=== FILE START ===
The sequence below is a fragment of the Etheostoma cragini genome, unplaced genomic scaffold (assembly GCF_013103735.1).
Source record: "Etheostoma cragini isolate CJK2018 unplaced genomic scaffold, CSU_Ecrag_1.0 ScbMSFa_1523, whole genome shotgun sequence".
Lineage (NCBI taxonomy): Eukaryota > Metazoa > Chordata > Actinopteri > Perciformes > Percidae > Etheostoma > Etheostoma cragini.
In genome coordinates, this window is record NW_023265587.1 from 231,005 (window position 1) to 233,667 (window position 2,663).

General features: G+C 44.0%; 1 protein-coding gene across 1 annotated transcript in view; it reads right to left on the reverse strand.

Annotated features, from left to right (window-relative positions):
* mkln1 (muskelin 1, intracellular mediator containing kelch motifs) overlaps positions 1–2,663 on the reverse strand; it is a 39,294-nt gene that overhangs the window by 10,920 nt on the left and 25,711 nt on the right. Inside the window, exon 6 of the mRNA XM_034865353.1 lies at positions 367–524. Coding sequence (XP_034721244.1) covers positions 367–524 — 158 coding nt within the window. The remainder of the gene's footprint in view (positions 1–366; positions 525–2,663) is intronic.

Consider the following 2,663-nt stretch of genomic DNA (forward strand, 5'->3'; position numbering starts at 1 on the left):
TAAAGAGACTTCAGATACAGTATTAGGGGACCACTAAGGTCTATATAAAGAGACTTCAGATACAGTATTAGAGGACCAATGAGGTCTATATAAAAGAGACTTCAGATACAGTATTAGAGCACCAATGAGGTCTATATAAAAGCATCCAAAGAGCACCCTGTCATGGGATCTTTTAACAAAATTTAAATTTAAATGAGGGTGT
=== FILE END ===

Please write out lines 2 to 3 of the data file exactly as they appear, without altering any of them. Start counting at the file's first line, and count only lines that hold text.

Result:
Source record: "Etheostoma cragini isolate CJK2018 unplaced genomic scaffold, CSU_Ecrag_1.0 ScbMSFa_1523, whole genome shotgun sequence".
Lineage (NCBI taxonomy): Eukaryota > Metazoa > Chordata > Actinopteri > Perciformes > Percidae > Etheostoma > Etheostoma cragini.